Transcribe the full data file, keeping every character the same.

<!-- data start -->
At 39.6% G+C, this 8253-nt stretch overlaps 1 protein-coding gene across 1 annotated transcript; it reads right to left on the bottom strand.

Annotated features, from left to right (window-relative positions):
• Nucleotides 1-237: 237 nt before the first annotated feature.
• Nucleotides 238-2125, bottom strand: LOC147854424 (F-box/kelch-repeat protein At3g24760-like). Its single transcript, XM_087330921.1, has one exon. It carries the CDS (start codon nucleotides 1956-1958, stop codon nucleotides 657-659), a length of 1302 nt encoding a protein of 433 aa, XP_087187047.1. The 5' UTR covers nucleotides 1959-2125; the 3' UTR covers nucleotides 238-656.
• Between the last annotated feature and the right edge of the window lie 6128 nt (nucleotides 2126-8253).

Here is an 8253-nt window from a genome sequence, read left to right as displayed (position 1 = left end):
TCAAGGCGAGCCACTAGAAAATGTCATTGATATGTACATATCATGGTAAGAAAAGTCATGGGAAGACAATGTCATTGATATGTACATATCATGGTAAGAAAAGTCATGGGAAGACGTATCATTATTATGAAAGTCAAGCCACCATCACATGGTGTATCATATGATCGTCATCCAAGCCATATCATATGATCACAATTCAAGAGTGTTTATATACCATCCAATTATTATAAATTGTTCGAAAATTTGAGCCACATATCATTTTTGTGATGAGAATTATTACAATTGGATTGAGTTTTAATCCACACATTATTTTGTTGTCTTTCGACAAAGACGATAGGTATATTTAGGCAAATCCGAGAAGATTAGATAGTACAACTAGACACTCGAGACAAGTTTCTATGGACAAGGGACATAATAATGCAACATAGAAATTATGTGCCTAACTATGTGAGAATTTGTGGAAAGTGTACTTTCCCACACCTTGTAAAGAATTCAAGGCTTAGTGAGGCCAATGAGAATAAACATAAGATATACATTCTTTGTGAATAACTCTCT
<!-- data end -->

At 39.6% G+C, this 8253-nt stretch overlaps 1 protein-coding gene across 1 annotated transcript; it reads right to left on the bottom strand.

Annotated features, from left to right (window-relative positions):
• Nucleotides 1-237: 237 nt before the first annotated feature.
• Nucleotides 238-2125, bottom strand: LOC147854424 (F-box/kelch-repeat protein At3g24760-like). Its single transcript, XM_087330921.1, has one exon. It carries the CDS (start codon nucleotides 1956-1958, stop codon nucleotides 657-659), a length of 1302 nt encoding a protein of 433 aa, XP_087187047.1. The 5' UTR covers nucleotides 1959-2125; the 3' UTR covers nucleotides 238-656.
• Between the last annotated feature and the right edge of the window lie 6128 nt (nucleotides 2126-8253).

Here is an 8253-nt window from a genome sequence, read left to right as displayed (position 1 = left end):
TCAAGGCGAGCCACTAGAAAATGTCATTGATATGTACATATCATGGTAAGAAAAGTCATGGGAAGACAATGTCATTGATATGTACATATCATGGTAAGAAAAGTCATGGGAAGACGTATCATTATTATGAAAGTCAAGCCACCATCACATGGTGTATCATATGATCGTCATCCAAGCCATATCATATGATCACAATTCAAGAGTGTTTATATACCATCCAATTATTATAAATTGTTCGAAAATTTGAGCCACATATCATTTTTGTGATGAGAATTATTACAATTGGATTGAGTTTTAATCCACACATTATTTTGTTGTCTTTCGACAAAGACGATAGGTATATTTAGGCAAATCCGAGAAGATTAGATAGTACAACTAGACACTCGAGACAAGTTTCTATGGACAAGGGACATAATAATGCAACATAGAAATTATGTGCCTAACTATGTGAGAATTTGTGGAAAGTGTACTTTCCCACACCTTGTAAAGAATTCAAGGCTTAGTGAGGCCAATGAGAATAAACATAAGATATACATTCTTTGTGAATAACTCTCT